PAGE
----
The Kinston (North Carolina) Hangings

I’d like to thank Richard Phillips for his contributions (comments made to this post) regarding North Carolina Unionists and Union soldiers. He has quite the database in the works. His mention of the “Kinston hangings” has triggered a memory that I have regarding the same event.

In the course of writing the book The Richmond Fayette, Hampden, Thomas, and Blount’s Lynchburg Artillery (1991) for the Virginia Regimental Histories Series, I ran across some information directly related to the incident. In fact, three of the above mentioned units were part of Gen. George Pickett’s 38th Battalion Virginia Light Artillery and were operating with Confederate forces in North Carolina when the Kinston hangings took place.

Lt. William I. Clopton of the Richmond Fayette Artillery was one of the Confederate officers to sit on the court-martial to try the captured “buffaloes” (Confederate deseeters who had joined the Union army). Elijah W. Gaines of the same battery recalled the events that took place after the “buffaloes” were found guilty

The jail was near the Neuse river, and back of it lay a flat country. On this plateau was erected a large scaffold of rude material, and around it was built a platform with triggers, with ropes attached. The fatal day arrived, the military was marched to the scaffold, the men detailed to pull the ropes and thus spring the triggers. Twenty-five men were placed on the platform at one time, the noose adjusted around their necks, their heads covered with corn sacks in lieu of black caps, which could not be obtained, the command given, the ropes pulled, the triggers sprung, and twenty-five men launched into eternity. This was followed later by five other executions, and then two, the latter being brothers of the same build and stature, about six feet tall and well built. They were baptized in the Neuse river, taken to the jail to change their clothing, and from thense to the scaffold, where they paid the penalty of cruel war’s demand.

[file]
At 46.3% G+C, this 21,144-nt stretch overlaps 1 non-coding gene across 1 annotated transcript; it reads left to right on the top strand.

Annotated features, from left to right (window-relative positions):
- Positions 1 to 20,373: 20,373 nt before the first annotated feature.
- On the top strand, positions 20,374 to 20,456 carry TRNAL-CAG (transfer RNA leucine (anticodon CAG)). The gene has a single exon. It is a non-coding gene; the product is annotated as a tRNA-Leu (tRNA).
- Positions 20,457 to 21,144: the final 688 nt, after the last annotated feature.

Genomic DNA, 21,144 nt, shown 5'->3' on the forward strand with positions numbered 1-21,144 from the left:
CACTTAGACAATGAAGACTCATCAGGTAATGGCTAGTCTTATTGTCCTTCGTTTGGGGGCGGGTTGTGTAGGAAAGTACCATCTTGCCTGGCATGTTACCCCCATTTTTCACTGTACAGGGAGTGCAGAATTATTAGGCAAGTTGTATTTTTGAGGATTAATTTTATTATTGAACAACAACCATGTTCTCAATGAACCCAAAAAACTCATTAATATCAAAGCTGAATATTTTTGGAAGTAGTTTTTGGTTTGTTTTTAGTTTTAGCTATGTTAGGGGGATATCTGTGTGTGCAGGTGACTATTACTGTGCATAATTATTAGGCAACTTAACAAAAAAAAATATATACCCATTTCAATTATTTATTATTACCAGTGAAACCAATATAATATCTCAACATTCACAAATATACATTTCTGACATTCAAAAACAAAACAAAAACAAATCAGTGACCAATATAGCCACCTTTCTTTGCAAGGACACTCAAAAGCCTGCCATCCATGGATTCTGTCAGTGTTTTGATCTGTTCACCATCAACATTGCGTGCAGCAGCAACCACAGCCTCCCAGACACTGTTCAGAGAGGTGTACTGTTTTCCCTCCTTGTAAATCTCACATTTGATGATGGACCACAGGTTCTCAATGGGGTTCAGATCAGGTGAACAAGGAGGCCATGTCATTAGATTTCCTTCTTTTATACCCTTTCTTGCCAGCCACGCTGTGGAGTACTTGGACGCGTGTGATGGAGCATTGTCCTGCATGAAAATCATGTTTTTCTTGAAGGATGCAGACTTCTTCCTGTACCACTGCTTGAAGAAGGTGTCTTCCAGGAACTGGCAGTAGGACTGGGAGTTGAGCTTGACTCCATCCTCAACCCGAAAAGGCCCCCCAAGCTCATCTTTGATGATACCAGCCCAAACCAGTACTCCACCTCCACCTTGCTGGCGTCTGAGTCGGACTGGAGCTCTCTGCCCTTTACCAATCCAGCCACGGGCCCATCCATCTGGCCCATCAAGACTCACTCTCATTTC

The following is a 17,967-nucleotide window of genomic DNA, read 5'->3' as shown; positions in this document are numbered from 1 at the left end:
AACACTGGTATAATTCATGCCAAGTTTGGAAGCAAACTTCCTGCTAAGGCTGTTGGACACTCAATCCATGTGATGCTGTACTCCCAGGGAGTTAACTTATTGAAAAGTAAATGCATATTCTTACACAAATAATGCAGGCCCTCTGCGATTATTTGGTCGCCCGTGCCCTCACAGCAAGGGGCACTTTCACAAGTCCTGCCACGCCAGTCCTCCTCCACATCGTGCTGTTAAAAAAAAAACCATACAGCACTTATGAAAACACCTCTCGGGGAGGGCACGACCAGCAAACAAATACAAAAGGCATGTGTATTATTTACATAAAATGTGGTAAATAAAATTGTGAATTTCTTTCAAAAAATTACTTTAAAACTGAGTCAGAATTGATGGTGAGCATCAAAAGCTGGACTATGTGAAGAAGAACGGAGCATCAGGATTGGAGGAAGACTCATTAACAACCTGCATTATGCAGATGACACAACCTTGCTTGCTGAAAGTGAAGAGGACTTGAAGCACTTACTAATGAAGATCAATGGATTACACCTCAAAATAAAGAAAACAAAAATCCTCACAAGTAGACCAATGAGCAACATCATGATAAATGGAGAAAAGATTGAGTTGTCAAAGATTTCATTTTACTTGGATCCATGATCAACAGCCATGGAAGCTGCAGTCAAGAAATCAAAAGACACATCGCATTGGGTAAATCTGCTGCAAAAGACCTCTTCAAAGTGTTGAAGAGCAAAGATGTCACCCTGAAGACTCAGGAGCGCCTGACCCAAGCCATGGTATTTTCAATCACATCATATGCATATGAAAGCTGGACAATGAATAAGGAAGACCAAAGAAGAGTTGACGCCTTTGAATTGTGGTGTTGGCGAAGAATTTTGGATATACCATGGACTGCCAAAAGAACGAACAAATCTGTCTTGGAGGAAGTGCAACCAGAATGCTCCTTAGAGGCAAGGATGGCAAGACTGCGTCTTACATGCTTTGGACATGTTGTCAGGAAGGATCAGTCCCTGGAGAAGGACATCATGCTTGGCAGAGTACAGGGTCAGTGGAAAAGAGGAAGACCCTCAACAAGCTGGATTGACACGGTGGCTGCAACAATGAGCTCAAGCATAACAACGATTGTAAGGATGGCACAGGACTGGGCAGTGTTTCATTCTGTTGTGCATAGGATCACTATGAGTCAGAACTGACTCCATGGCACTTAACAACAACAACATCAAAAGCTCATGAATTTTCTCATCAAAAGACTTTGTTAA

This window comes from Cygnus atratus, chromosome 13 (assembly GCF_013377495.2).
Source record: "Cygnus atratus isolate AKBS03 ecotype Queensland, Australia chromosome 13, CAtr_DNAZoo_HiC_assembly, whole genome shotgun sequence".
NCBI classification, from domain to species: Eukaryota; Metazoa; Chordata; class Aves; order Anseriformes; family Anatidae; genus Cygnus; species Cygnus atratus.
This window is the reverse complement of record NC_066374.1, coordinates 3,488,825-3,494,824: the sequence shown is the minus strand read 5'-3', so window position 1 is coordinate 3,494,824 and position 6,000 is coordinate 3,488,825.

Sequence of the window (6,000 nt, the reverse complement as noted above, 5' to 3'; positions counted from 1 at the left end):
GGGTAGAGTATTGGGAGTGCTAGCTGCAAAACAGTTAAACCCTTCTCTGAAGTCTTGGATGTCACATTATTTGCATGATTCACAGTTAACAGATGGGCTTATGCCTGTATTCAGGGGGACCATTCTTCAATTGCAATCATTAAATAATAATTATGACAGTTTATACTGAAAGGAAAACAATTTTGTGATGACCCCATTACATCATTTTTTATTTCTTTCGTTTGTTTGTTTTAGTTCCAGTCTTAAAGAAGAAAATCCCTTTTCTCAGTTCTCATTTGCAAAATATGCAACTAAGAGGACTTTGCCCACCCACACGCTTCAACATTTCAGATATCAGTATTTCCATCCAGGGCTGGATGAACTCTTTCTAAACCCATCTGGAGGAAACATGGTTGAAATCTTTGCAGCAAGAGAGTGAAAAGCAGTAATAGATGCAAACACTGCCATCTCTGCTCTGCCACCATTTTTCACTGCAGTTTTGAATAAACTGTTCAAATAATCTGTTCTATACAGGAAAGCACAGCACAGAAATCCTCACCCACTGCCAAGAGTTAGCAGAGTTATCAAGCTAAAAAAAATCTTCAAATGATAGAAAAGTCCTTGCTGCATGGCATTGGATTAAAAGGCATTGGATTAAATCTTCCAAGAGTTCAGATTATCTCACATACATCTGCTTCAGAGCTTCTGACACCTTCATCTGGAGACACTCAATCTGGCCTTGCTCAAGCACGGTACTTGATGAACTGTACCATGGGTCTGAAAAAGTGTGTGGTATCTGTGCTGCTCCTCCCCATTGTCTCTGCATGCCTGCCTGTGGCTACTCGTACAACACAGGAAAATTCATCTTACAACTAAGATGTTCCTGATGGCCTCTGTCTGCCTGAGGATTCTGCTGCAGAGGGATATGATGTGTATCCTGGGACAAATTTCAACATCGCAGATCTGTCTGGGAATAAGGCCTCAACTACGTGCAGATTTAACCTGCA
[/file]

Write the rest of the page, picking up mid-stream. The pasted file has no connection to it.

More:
See this link for more information. Also see Justice or Atrocity: Gen. George Pickett and the Kinston, N.C. Hangings.


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